how and when did the whole world end up using a seven day week when there are multiple calendars? It’s not an obvious number…?

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how and when did the whole world end up using a seven day week when there are multiple calendars? It’s not an obvious number…?

In: 7383

Not a great answer for you, but around the world, in all ancient cultures, it made sense to have a calendar as a celestial system, meaning it’s based on planets, stars, the sun and the seasons.

They all figured out that a “year” is a thing, that the seasons and weather repeats, that today of this year is going to be similar, weather wise, to today of next year. So they created the concept of a “year” based on getting the weather right in this sense, for example you should always plant your crops on a certain day every year, or harvest them, etc.

Our calendar gets it’s roots from a specific culture – the ancient Babylonians. While every culture around the world had a similar “year”, they all divided it up a bit differently, concepts of “months” “weeks” etc. varied from place to place.

The Babylonians loved the number 7, especially with mystical things. Why? Because of space. The Moon, Mars, Venus, Sun, Jupiter, Mercury, Saturn are all visible to the naked eye so it made sense in their minds to have 7 days named for each one. *Saturn*day, *Sun*day, *Moon*day, etc.

Now the Babylonian culture was thousands of years ago but this system passed around Europe and North Africa widely. In English our current “words” for the days derive from a mix of Latin and German roots but there are connections.

Jupiter (the planet) is tied to Jupiter (the God). Loosely, the Norse God “Thor” is culturally and thematically linked to Jupiter. *Jupiters*day became *Thors*day became Thursday.

Etc. etc.

Just case you are solely an English speaker, yes, these trends extend to the other Latin languages as well. In Spanish Luna means The Moon. So Moonday = Monday = Lunes.

it takes about 28 days for the moon to go from “full moon” to the next “full moon”.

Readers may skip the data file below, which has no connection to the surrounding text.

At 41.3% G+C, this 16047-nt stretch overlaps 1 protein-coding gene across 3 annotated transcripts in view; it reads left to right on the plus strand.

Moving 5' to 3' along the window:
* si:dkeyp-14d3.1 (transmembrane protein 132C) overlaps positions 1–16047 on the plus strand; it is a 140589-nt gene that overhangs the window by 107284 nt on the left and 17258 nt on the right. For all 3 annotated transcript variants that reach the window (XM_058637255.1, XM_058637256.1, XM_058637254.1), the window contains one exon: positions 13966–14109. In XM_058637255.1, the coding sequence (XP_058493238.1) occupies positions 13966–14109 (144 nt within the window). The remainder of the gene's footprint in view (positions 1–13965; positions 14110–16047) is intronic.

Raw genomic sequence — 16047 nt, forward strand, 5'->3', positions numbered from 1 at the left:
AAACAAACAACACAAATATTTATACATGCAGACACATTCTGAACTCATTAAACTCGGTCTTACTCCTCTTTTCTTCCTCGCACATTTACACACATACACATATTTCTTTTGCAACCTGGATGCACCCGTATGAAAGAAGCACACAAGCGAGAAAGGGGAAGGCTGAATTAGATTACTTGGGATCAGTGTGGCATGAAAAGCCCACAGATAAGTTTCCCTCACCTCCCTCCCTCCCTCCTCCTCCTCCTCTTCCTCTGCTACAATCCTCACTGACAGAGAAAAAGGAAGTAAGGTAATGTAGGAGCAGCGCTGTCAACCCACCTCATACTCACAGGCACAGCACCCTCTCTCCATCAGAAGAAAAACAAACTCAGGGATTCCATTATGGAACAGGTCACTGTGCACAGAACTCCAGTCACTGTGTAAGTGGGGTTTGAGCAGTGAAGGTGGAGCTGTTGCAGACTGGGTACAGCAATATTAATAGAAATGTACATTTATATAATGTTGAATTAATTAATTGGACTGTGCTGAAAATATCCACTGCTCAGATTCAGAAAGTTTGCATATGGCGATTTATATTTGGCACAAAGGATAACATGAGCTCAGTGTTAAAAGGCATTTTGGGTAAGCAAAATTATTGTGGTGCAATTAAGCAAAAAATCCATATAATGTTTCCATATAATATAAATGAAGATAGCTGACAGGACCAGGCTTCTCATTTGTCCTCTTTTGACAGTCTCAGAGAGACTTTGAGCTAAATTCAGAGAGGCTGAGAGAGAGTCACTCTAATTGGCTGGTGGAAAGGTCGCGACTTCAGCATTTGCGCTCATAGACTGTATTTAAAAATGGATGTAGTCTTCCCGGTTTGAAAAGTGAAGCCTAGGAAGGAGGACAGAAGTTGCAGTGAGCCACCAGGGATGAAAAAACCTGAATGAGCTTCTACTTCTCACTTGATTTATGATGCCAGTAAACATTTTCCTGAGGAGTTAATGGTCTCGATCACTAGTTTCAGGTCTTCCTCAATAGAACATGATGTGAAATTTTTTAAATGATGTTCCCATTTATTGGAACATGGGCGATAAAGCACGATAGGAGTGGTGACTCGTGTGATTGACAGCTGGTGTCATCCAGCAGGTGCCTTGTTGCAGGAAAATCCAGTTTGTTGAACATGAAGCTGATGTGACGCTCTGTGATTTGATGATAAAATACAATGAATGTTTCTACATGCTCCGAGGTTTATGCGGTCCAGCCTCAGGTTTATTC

this is something that people allover the world could easily observe (no light polution back then). now you can separate this “moon time” into four periods:

“kinda full” / “decreasing” / “kinda not there” / “increasing”.

each of those 4 phases is now 7 days.

What I want to know is why don’t we just have 13 months instead of 12, that way each month would be 28 days with only one outlier being 29. Enough of this sometimes 31 or sometimes 30 bullshit.

My reading on the subject is that a few cultures did weeks of different lengths but that a ton of cultures did 7 day weeks because there are 7 heavenly bodies that move in a pattern different from stars – the 5 visible planets plus moon and sun.

‘the world’ went to 7 day weeks due to western influence, but most were already doing that

The Hebrew and Muslim calendars both use a seven-day week because they’re related. The Roman calendar picked up a seven-day week after they converted to Christianity, because Christians go to church on the day after the Jewish Sabbath.

Our modern calendar is mostly Roman. Almost everyone uses this calendar now, or at least has to do business with people who use it. So now there’s a standard worldwide week.

It wasn’t always this way. The Chinese calendar, for example, sometimes used a seven day week, but mostly used shorter or longer weeks. Pagan Rome used an eight day week. The Maya calendar had no week.